The following is excerpted from a position paper I've been nurturing for some time; thought it was about time I shared it. This renewed interest was prompted by a webinar I recently heard on B2B marketing and social media from Tippit.
Originating in British Parliament, white papers present an authoritative overview of a particular issue and layout specific actions. Businesses adopted the term in the ‘90s as a moniker for sales and marketing documents that aim to educate the audience.
In B2B marketing, white papers are an integral part of the buying process and serve a variety of purposes. From the vendor point of view white papers accomplish the following:
- Establish thought leadership and a presence.
- Keep a vendor ‘in consideration’ and ‘top of mind’ during a long sales cycle.
- Provide the tools to generate a cost benefit analysis.
- Generate interest and leads.
- Breed a sense of trust in order to reduce risk in making a decision.
- Get on the approved vendor list before a decision is needed.
- Facilitate peer recommendations to reduce risk; peers are often the first resource people turn to when researching.
- Leverage sales for referrals in addition to closing sales.
- Establish credibility and thought leadership to garner the ‘wisdom of the crowd.’
While white papers are read and used by a large number buyers (and committees) the form factor remains the old document-based ‘paper’ in this day of tweets, Diggs, sharing and comments.
Borrowing from the success of ‘social media news rooms’ this [post] describes a new delivery model for this valuable content. Rather than just producing a PDF, the social media white paper consists of a variety of elements that facilitate content distribution and sharing of information. From quotes to slides to a printable version, reports are presented in a variety of forms that make it most useful to the audience.
Rather than a listing of PDF files behind a registration page, the concept creates a diverse set of objects that readers can use to meet their needs. To accomplish this; a new section [should] be added to a firm’s website tentatively called the ‘white room’ – a combination of the white paper and news room. To provide control of the functionality, content, and track distribution the white room is a separate part of a web site that contains a variety of sections. Using the standard sections of NewsCactus or PitchEngine as a guide it could take the form of:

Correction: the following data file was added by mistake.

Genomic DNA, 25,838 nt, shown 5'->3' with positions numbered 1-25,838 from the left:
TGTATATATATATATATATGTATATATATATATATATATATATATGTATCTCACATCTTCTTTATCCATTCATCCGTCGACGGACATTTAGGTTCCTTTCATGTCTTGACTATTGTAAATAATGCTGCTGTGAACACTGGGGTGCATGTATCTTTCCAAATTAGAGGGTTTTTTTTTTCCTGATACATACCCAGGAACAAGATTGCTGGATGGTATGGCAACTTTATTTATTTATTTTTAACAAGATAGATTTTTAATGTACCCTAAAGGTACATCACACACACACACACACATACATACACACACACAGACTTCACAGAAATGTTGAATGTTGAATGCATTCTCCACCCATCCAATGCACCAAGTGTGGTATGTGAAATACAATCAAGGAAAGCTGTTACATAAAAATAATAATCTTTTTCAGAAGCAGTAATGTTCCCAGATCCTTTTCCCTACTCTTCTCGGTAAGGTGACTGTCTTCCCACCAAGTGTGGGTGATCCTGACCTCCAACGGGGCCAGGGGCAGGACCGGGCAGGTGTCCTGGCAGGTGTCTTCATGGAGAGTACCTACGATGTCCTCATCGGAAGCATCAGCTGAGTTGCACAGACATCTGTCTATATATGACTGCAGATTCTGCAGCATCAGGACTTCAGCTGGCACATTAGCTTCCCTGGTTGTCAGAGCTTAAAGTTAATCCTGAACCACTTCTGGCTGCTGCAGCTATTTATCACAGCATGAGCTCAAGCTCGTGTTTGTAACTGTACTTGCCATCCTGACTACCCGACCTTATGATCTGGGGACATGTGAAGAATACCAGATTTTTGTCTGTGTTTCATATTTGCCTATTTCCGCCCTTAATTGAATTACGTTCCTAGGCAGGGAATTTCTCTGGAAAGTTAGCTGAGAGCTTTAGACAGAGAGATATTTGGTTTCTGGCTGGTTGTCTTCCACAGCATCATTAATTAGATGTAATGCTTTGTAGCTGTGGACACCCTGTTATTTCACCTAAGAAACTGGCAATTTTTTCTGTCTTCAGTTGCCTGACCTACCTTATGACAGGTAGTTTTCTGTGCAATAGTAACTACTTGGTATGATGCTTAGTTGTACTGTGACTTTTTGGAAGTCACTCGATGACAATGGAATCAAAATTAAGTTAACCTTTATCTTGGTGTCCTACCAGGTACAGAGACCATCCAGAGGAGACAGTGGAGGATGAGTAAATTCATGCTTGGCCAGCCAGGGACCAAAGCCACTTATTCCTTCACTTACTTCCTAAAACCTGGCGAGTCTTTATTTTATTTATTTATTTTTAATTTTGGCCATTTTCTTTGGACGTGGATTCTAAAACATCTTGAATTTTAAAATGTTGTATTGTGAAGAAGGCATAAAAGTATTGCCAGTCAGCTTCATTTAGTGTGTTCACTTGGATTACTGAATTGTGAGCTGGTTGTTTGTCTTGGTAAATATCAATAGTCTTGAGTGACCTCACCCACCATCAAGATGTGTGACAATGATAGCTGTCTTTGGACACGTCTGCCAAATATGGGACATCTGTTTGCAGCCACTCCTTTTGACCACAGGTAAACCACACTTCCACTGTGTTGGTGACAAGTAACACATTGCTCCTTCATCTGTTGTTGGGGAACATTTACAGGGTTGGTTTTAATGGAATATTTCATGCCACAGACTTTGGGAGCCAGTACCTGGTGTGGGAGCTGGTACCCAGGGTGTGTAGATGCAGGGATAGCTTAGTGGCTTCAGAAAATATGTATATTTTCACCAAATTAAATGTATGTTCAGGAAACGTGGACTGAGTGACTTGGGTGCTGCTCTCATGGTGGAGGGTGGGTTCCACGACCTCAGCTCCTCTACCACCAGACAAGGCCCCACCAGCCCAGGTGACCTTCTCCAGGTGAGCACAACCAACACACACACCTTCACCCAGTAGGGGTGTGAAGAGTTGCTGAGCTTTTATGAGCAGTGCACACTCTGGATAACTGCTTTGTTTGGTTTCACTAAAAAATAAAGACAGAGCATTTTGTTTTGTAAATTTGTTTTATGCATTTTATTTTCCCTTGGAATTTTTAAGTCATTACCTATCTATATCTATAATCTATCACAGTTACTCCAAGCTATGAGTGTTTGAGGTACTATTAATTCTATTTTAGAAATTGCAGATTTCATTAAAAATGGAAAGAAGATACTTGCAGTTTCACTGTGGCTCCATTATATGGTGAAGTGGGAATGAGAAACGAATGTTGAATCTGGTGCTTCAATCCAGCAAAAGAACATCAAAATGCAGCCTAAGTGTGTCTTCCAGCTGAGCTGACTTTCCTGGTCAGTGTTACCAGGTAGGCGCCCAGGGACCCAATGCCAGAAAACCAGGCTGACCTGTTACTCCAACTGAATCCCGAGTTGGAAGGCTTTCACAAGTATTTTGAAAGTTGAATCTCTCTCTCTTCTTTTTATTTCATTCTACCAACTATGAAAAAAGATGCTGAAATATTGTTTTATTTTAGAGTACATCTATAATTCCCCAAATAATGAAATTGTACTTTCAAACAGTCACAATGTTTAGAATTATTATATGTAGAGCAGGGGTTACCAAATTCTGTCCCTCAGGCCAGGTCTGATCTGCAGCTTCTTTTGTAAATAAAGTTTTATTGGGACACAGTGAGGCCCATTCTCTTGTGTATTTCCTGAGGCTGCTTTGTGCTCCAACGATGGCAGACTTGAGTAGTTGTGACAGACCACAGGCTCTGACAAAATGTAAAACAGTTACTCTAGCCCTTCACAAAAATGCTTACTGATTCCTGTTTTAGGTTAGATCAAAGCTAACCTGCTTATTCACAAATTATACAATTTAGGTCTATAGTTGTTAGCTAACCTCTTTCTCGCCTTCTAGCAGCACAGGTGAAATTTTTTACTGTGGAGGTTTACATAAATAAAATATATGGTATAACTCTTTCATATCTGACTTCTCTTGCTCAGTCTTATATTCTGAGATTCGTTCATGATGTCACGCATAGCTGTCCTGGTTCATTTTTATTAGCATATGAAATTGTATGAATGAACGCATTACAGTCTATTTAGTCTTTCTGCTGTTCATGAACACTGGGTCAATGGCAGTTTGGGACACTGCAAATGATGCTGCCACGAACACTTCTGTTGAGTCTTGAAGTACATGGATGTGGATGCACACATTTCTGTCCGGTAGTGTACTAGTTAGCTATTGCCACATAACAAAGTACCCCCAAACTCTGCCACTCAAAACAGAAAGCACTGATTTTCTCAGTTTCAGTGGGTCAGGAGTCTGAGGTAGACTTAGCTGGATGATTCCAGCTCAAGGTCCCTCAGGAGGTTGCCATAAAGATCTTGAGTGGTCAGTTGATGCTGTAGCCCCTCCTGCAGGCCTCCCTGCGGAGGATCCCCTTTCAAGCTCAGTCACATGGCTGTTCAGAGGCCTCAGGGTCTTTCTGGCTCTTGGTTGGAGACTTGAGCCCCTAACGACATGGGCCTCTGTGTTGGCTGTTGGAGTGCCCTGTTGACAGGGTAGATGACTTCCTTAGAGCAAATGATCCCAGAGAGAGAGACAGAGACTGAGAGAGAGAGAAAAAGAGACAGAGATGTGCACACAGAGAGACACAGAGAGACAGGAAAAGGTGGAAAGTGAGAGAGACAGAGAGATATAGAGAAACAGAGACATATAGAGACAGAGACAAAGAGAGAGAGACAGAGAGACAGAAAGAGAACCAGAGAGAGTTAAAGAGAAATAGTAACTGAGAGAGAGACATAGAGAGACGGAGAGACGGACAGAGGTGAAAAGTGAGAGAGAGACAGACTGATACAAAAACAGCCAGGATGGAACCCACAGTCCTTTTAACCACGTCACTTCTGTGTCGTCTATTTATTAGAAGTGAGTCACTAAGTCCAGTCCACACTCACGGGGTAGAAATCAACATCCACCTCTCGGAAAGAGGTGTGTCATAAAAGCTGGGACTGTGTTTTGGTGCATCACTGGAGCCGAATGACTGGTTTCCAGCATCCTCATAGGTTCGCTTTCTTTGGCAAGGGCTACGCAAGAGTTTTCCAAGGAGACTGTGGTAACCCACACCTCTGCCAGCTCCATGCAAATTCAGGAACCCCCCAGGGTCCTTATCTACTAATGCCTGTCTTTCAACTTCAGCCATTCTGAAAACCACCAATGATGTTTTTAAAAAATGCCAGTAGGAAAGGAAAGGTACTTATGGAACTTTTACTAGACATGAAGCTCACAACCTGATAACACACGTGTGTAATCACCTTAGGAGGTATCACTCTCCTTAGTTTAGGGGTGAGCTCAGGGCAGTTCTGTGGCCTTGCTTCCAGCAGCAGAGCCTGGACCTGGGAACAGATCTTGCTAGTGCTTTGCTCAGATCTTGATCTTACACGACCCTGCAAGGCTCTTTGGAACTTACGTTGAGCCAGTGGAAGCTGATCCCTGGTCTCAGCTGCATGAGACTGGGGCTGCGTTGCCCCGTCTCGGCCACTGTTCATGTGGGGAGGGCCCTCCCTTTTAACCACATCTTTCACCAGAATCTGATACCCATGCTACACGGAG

- Home: an introductory page for the section. Similar to many blogs, it contains a synopsis and listing of recent contents.
- Overview: Provides a place to discuss what the section is about (optional)
- White Papers: Listing of white papers with links to the actual page. Each page is designed to be found as part of inbound marketing strategies.
- Highlights: Links to other events related to white papers, e.g. presentations, or speeches.
- In the News: Listing of mentions of the firm as thought leader.
- Multimedia: useful objects to associate with the white paper.
- Company Kits: Fact sheets for company, leaders, and products.
The Internet has changed how we read and consume content [see the "Twitter Paradox"]. To facilitate consumption and spreading of information the following should be supplied.
- Content written in form that can be scanned. Use of bullets and short sentences, paragraphs required in this day and age of Internet-reading.
- Sub-heads written in the form of tweets that can then be used with url-shorteners to deep link and drive traffic.
- Plain text (not Word) and PDF versions of full white paper and key paragraphs.
- Audio version of paper (mp3 format).
- Three to four specific recommendations or points that can be forwarded quickly. Written for retweeting.
- Links to outside, relevant resources within the copy. No more than one link per 150-200 words.
- A description, synopsis of the piece in 30-50 word that can be emailed to others like the reader's boss.
- A list of key words associated with the piece; used to develop content to facilitate search traffic.
- Two or more multi-media objects – pictures, video, or audio interviews.
- Charts in clear template form for both PowerPoint and Keynote as well as on slide share – with speaker’s notes.
- Spreadsheets if providing calculation tools.
- Full contact information for key resources: all relevant channels.
- Links to social bookmark and network sites.
- Simple registration – accept LinkedIn, Facebook and twitter profiles.
I have some ideas here too....